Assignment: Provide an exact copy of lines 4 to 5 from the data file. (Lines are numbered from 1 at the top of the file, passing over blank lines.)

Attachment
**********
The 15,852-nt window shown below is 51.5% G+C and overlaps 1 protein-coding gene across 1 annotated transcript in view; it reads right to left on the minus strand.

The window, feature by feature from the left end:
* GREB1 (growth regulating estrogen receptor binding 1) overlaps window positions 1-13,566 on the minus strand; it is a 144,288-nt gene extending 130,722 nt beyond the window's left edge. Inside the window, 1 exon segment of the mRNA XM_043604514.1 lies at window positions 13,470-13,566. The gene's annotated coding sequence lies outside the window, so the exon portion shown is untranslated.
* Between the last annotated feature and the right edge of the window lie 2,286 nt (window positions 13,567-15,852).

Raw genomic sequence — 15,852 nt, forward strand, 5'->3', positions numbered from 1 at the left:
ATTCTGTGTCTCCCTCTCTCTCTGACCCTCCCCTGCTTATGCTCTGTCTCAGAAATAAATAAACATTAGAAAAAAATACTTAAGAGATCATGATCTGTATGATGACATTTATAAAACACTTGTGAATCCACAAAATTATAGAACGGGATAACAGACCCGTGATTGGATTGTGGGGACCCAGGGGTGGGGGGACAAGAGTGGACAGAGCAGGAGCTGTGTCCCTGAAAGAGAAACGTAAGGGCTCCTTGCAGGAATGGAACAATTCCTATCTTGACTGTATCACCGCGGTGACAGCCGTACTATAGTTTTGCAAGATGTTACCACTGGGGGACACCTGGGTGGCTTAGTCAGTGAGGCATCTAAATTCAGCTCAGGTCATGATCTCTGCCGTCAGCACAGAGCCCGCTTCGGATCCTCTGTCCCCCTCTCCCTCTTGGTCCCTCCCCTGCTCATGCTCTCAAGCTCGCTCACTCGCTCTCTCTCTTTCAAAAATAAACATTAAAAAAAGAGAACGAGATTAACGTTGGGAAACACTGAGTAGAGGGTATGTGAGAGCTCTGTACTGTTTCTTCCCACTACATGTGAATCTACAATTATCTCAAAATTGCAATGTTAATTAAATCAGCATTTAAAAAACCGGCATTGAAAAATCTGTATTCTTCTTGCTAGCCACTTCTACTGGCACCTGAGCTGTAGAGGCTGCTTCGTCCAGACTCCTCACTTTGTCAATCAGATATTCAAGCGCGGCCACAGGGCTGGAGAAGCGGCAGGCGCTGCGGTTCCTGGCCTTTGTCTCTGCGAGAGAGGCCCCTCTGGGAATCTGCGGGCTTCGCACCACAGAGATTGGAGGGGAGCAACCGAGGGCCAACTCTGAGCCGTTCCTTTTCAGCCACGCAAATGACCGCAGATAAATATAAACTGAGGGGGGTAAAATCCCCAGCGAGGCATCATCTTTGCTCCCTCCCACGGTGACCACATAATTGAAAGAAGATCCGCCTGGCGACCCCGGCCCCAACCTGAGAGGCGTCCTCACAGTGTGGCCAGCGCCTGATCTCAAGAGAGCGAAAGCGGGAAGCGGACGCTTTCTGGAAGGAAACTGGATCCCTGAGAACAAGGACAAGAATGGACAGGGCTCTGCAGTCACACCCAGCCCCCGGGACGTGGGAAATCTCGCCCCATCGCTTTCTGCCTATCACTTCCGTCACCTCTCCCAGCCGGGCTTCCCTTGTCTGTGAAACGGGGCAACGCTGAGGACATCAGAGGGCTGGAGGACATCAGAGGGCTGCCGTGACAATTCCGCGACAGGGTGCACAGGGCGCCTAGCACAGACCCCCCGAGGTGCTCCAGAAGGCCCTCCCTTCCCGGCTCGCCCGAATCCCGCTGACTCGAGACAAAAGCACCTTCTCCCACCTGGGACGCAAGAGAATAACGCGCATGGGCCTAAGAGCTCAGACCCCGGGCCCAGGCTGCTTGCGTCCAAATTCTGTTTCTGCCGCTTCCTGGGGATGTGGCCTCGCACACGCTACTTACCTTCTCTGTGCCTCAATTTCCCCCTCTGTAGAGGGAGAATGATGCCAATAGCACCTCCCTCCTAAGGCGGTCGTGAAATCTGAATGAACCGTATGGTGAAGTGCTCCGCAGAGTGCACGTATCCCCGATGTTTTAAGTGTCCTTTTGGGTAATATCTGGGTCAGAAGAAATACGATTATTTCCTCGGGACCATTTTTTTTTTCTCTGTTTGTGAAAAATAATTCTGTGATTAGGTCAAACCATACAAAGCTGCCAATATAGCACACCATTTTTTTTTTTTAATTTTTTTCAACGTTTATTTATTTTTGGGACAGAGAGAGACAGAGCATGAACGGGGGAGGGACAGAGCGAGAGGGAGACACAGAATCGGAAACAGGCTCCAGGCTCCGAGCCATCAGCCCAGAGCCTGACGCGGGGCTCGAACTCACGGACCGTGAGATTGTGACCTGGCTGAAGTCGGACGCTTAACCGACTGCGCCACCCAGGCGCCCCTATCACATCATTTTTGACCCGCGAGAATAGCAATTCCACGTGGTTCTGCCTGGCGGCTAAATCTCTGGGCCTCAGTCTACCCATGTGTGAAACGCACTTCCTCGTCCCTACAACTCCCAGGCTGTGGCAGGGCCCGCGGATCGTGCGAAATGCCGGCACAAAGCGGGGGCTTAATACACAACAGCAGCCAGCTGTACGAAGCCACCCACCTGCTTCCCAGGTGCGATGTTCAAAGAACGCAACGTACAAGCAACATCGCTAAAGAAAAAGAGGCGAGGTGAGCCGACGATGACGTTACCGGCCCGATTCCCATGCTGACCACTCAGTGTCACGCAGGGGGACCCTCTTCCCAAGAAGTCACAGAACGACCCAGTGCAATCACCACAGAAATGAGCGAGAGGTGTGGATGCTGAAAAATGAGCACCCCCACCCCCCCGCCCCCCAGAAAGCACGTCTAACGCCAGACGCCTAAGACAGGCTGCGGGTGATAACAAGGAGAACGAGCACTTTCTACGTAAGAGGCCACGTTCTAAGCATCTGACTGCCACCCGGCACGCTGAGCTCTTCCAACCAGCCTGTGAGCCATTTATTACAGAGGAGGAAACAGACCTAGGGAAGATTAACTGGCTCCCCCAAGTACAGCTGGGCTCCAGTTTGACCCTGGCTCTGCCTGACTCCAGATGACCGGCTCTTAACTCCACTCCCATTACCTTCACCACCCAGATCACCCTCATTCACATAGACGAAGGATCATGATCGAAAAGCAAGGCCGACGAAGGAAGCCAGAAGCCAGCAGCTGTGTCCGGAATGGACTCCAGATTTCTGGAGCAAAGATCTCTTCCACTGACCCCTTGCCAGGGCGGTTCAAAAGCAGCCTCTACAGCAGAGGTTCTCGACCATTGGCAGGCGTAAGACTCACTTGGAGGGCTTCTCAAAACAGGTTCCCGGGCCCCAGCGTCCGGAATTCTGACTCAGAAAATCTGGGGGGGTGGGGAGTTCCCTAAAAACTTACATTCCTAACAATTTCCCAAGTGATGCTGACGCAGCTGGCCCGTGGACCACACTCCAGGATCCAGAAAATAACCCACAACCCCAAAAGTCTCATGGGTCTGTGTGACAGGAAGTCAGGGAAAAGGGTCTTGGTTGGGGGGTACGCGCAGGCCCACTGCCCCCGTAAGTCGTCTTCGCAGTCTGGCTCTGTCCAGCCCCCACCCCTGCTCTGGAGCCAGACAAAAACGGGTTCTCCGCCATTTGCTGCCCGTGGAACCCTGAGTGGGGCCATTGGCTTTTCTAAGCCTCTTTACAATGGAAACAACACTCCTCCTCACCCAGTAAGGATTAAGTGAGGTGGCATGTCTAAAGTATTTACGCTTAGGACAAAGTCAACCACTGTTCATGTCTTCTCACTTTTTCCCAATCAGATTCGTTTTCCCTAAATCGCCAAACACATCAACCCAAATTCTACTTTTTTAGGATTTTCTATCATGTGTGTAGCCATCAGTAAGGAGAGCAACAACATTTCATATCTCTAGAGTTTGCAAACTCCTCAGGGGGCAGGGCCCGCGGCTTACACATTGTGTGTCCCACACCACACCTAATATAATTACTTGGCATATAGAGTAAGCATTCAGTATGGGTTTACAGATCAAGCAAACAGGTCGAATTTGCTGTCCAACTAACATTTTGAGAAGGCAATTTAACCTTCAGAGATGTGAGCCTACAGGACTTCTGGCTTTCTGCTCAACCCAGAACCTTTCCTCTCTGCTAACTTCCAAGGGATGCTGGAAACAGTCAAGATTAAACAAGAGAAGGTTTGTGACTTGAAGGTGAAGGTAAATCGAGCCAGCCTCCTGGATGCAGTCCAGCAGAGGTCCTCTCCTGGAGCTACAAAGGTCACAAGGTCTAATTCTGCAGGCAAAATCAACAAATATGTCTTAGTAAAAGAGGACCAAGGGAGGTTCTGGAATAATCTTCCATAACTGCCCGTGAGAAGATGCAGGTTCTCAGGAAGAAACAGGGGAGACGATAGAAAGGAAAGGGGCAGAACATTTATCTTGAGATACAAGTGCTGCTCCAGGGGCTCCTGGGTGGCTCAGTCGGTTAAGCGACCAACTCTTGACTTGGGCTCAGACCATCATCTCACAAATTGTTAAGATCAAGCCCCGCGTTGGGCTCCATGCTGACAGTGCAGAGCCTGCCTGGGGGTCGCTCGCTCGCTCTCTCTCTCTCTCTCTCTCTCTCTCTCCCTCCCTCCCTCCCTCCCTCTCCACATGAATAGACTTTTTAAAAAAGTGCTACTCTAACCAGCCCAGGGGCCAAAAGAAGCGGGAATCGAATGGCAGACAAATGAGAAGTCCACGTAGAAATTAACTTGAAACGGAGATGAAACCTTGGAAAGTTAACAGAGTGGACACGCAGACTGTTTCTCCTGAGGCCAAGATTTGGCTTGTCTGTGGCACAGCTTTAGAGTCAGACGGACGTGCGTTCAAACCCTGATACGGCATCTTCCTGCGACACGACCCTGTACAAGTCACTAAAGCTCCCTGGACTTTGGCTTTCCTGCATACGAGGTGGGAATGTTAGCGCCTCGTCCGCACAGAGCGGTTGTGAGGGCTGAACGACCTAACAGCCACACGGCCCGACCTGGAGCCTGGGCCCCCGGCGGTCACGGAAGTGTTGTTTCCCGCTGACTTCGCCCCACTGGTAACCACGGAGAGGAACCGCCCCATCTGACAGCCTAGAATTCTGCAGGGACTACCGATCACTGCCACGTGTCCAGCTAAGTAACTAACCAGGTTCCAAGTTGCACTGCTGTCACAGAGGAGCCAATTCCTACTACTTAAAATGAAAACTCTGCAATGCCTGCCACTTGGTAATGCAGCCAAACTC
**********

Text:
* Between the last annotated feature and the right edge of the window lie 2,286 nt (window positions 13,567-15,852).

Raw genomic sequence — 15,852 nt, forward strand, 5'->3', positions numbered from 1 at the left: